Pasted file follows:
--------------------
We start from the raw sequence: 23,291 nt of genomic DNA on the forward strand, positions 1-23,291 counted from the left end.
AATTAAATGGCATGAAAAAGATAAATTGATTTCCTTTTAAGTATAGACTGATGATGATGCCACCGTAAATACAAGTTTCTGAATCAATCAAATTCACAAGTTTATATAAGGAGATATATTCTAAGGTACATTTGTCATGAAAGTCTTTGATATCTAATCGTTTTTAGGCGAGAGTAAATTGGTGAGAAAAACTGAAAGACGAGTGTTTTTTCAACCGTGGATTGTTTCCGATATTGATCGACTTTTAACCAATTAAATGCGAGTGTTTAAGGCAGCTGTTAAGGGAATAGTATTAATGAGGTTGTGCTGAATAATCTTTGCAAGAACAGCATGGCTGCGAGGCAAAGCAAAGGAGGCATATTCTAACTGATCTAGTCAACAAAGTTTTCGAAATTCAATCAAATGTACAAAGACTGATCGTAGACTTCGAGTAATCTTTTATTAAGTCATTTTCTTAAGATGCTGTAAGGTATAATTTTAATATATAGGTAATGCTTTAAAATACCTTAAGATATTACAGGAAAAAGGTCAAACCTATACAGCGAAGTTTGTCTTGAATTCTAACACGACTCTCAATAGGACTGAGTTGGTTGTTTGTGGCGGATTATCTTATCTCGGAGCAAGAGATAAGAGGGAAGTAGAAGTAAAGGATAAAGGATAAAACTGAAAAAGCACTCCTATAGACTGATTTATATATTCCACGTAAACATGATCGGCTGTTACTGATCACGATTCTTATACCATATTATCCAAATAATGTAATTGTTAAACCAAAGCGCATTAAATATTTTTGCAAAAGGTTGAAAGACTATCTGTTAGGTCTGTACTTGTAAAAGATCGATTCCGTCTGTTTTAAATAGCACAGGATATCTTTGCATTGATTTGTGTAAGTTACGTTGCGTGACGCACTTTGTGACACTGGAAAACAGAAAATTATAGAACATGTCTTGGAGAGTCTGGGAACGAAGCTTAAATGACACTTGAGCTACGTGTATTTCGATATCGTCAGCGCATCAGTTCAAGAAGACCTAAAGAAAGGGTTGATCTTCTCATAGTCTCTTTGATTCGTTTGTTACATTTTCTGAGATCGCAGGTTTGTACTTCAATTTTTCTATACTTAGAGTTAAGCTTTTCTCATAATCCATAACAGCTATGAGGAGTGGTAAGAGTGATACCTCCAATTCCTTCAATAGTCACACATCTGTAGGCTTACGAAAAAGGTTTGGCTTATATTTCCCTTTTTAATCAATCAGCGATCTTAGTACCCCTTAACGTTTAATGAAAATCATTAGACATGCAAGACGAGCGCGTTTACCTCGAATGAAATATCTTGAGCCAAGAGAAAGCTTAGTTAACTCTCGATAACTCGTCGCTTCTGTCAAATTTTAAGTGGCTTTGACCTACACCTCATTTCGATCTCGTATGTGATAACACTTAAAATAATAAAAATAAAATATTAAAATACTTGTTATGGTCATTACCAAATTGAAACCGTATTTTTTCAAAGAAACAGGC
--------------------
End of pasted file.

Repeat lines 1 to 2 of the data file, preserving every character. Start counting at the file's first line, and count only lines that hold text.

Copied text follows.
We start from the raw sequence: 23,291 nt of genomic DNA on the forward strand, positions 1-23,291 counted from the left end.
AATTAAATGGCATGAAAAAGATAAATTGATTTCCTTTTAAGTATAGACTGATGATGATGCCACCGTAAATACAAGTTTCTGAATCAATCAAATTCACAAGTTTATATAAGGAGATATATTCTAAGGTACATTTGTCATGAAAGTCTTTGATATCTAATCGTTTTTAGGCGAGAGTAAATTGGTGAGAAAAACTGAAAGACGAGTGTTTTTTCAACCGTGGATTGTTTCCGATATTGATCGACTTTTAACCAATTAAATGCGAGTGTTTAAGGCAGCTGTTAAGGGAATAGTATTAATGAGGTTGTGCTGAATAATCTTTGCAAGAACAGCATGGCTGCGAGGCAAAGCAAAGGAGGCATATTCTAACTGATCTAGTCAACAAAGTTTTCGAAATTCAATCAAATGTACAAAGACTGATCGTAGACTTCGAGTAATCTTTTATTAAGTCATTTTCTTAAGATGCTGTAAGGTATAATTTTAATATATAGGTAATGCTTTAAAATACCTTAAGATATTACAGGAAAAAGGTCAAACCTATACAGCGAAGTTTGTCTTGAATTCTAACACGACTCTCAATAGGACTGAGTTGGTTGTTTGTGGCGGATTATCTTATCTCGGAGCAAGAGATAAGAGGGAAGTAGAAGTAAAGGATAAAGGATAAAACTGAAAAAGCACTCCTATAGACTGATTTATATATTCCACGTAAACATGATCGGCTGTTACTGATCACGATTCTTATACCATATTATCCAAATAATGTAATTGTTAAACCAAAGCGCATTAAATATTTTTGCAAAAGGTTGAAAGACTATCTGTTAGGTCTGTACTTGTAAAAGATCGATTCCGTCTGTTTTAAATAGCACAGGATATCTTTGCATTGATTTGTGTAAGTTACGTTGCGTGACGCACTTTGTGACACTGGAAAACAGAAAATTATAGAACATGTCTTGGAGAGTCTGGGAACGAAGCTTAAATGACACTTGAGCTACGTGTATTTCGATATCGTCAGCGCATCAGTTCAAGAAGACCTAAAGAAAGGGTTGATCTTCTCATAGTCTCTTTGATTCGTTTGTTACATTTTCTGAGATCGCAGGTTTGTACTTCAATTTTTCTATACTTAGAGTTAAGCTTTTCTCATAATCCATAACAGCTATGAGGAGTGGTAAGAGTGATACCTCCAATTCCTTCAATAGTCACACATCTGTAGGCTTACGAAAAAGGTTTGGCTTATATTTCCCTTTTTAATCAATCAGCGATCTTAGTACCCCTTAACGTTTAATGAAAATCATTAGACATGCAAGACGAGCGCGTTTACCTCGAATGAAATATCTTGAGCCAAGAGAAAGCTTAGTTAACTCTCGATAACTCGTCGCTTCTGTCAAATTTTAAGTGGCTTTGACCTACACCTCATTTCGATCTCGTATGTGATAACACTTAAAATAATAAAAATAAAATATTAAAATACTTGTTATGGTCATTACCAAATTGAAACCGTATTTTTTCAAAGAAACAGGC